Blood test exonerates Bannister, Sheriff calls DUI charges a 'mistake'

Photo by Nate McCullough

Photo by Nate McCullough

LAWRENCEVILLE -- Gwinnett County Sheriff Butch Conway issued an apology this morning to Chairman Charles Bannister and his family after an expedited blood test showed the county's top government official had no alcohol in his system during a DUI arrest Monday night.

A blood sample drawn by deputies for testing by the Georgia Bureau of Investigation's crime lab yielded similar results Thursday to a Breathalyzer test Bannister consented to in jail -- a blood alcohol level of .000, Conway said.

Conway has asked Gwinnett County Solicitor Rosanna Szabo to dismiss all charges, he said during a press conference.

"I want to extend my apology, personally, to Chairman Bannister, his wife and family for this entire incident," Conway said. "At this point, I feel the deputies probably relied on eyewitness statements to too great an extent."

An analysis of Bannister's blood was expedited due to media interest in the case. Conway said he personally spoke with GBI Director Vernon Keenan and asked he give the test first priority.

Bannister's attorney, Alan Mullinax, confirmed that Bannister had been invited by Conway to the 11:15 a.m. press conference but couldn't attend. Bannister is prepping for a scheduled business mission to China, his attorney said.

Deputies used eyewitness statements, Bannister's admission to drinking beer and roadside sobriety tests to conclude Bannister was under the influence. Conway continues to "totally deny" that the arrest was politically motivated or a set-up by his department.

"These deputies are not politically involved in anything, to my knowledge," he said. "And, to my knowledge, neither were the eyewitnesses that made the phone call" reporting Bannister was drinking while using his county-issued car at a Lilburn cafe, Conway said.

The arresting deputy, M.G. Cumming, has 14 years law enforcement experience, six of that with the Gwinnett County Police Department, Conway said. All deputies receive training on DUI violations, which are technical, fraught with loopholes and difficult to prove, he said.

Conway's department made just seven DUI arrests last year, which called into question why the Sheriff's Department was involved.

The initial caller contacted a friend and off-duty Sheriff's Department deputy whose number he carried in his cell phone. That deputy contacted a supervisor about how to proceed, Conway said.

Conway said he received several phone calls from deputies as Bannister's vehicle was being watched and informed a supervisor "to do his job." Conway also advised deputies to contact the Gwinnett police DUI task force, who had jurisdiction, but was told that unit was not on shift yet, he said.

Reports indicate Bannister was having drinks with two men at the time, but only Bannister was followed. Conway had no input as to whether Bannister should be charged or not, he said.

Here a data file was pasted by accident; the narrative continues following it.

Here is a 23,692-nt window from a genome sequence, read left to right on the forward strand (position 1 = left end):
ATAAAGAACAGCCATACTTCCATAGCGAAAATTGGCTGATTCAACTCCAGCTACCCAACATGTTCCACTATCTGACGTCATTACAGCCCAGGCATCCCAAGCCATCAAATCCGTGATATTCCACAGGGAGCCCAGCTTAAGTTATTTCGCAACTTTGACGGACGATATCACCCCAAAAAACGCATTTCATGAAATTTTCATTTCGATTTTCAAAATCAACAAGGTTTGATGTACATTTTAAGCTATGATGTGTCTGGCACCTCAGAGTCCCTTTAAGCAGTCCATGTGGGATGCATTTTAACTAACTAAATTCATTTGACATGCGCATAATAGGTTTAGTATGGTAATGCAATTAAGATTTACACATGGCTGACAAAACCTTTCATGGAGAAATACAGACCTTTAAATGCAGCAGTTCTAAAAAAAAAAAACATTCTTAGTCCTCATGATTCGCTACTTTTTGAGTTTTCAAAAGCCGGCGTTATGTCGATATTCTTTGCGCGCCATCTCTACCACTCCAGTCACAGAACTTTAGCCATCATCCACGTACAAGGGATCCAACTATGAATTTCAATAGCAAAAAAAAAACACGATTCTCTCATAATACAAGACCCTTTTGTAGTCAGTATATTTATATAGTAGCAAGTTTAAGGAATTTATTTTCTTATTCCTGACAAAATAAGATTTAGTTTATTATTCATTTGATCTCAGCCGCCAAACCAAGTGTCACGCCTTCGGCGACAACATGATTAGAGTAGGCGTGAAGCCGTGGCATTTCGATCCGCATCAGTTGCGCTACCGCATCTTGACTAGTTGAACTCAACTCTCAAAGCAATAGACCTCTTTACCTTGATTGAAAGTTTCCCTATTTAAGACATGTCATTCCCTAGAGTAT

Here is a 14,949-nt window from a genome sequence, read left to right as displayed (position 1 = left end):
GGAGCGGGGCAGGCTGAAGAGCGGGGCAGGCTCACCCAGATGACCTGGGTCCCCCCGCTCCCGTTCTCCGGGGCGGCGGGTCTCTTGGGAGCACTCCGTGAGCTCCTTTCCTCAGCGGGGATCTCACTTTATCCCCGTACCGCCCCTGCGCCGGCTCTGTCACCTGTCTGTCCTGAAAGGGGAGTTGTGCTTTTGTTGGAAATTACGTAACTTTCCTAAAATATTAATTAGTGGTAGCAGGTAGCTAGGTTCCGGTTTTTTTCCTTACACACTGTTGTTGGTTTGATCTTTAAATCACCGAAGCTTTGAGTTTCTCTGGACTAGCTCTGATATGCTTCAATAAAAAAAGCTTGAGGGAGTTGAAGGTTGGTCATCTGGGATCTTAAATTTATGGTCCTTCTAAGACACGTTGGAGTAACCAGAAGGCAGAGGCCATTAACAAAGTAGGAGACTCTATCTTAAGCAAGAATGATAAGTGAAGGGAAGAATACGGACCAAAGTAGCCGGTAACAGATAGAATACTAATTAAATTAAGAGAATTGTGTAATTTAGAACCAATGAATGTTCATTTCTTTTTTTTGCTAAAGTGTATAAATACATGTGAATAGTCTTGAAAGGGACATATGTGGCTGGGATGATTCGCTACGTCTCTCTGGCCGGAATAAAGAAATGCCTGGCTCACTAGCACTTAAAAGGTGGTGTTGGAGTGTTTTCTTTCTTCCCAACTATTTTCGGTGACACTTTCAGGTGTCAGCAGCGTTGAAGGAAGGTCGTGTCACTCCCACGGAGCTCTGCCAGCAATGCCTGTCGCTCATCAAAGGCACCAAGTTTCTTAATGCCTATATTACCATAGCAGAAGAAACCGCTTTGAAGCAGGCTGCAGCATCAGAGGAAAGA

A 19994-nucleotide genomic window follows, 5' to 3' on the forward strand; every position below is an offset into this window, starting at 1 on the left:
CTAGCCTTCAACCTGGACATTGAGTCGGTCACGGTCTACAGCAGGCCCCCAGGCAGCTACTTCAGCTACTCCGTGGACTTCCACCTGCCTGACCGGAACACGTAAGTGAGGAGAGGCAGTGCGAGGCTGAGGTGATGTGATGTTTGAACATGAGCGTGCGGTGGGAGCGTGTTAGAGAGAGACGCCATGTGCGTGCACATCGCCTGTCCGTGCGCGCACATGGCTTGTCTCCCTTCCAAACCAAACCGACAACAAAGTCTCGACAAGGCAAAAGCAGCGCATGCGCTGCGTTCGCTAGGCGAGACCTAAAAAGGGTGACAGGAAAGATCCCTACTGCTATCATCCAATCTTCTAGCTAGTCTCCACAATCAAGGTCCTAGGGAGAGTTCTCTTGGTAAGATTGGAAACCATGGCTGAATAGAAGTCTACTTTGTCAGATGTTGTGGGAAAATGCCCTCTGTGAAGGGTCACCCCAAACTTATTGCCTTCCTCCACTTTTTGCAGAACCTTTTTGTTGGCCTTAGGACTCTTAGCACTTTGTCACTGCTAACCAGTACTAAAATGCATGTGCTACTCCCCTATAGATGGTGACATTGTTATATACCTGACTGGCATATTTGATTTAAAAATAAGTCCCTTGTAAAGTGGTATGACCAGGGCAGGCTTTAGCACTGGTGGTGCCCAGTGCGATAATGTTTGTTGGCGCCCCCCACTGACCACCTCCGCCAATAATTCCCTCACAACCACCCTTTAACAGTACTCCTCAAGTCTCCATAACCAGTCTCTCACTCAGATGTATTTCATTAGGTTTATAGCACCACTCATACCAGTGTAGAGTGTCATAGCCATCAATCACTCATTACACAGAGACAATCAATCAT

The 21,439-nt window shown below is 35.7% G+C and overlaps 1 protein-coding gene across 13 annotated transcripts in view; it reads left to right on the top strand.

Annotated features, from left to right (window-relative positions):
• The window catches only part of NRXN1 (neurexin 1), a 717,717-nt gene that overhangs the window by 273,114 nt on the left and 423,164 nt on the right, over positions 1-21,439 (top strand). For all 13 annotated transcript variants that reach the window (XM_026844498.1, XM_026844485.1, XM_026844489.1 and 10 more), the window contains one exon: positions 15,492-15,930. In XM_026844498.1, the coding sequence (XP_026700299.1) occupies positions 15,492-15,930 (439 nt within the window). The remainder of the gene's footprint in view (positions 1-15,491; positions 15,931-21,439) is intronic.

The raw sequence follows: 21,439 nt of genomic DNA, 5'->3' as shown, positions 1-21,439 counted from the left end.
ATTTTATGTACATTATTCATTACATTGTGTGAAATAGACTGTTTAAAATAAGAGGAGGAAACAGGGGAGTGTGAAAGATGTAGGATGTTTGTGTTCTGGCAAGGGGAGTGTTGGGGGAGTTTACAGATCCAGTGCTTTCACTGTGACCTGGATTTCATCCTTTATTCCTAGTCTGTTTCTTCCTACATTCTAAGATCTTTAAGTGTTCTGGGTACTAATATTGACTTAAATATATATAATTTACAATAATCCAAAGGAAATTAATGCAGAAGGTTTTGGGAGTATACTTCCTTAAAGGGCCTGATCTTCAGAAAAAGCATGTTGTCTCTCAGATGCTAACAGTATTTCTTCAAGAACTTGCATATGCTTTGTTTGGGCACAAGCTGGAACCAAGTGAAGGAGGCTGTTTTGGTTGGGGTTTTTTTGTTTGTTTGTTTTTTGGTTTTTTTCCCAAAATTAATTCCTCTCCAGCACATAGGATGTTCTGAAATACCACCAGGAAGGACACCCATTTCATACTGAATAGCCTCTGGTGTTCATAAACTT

"The information (from the caller) wasn't on how much (the other two men) had to drink ... I think the county vehicle was certainly part of this, and part of what led to the mistake," Conway said. "We may have got a little over-zealous because it was a county vehicle being operated."

Conway said it's not against the law to drink and drive in a county vehicle. The Sheriff's Department has a zero tolerance policy, but that doesn't apply to elected officials on the county level, he said.

Both deputies involved have multiple years experience with Conway's department and county police, he said. Neither will face reprimands but could be retrained in DUI procedures, the sheriff said.

The Sheriff's Department has only three cars equipped with in-car video. Neither was involved in Bannister's arrest.

Based on the incident, Conway said he plans to install in-car video and equip all deputies with Alco-Sensors (handheld alcohol sensing meters) in the department's field operation and civil division. Department officials could not immediately estimate how many vehicles that will encompass.

"It's not hundreds," Sheriff's Department spokeswoman Stacey Bourbonnais said.

Conway said he'll use existing drug forfeiture money to pay for the added equipment.

Conway said his relationship with Bannister carries conflicting interests but no personal animosity.

"There's been a lot of talk about the chairman and I being political adversaries, having personal dislike of each other -- and that's not true," Conway said. "We're not close friends, but I certainly consider him a business associate."

Conway said deputies took greater precaution and collected multiple witness statements knowing the case involved a top government official and would be subject to public scrutiny.

"Police and deputies are not infallible," he said. "They made a mistake, and that's apparent on it's face. I'm apologizing for that mistake."

As for potential damage to Bannister's reputation, Conway said: "People are too quick to jump. I've heard a lot of comments both ways on this. It reminds us that's why we have courts, that's why we have defense attorneys, and that's why we test."

Bannister, 71, and his attorney have maintained through the ordeal the blood tests would exonerate him.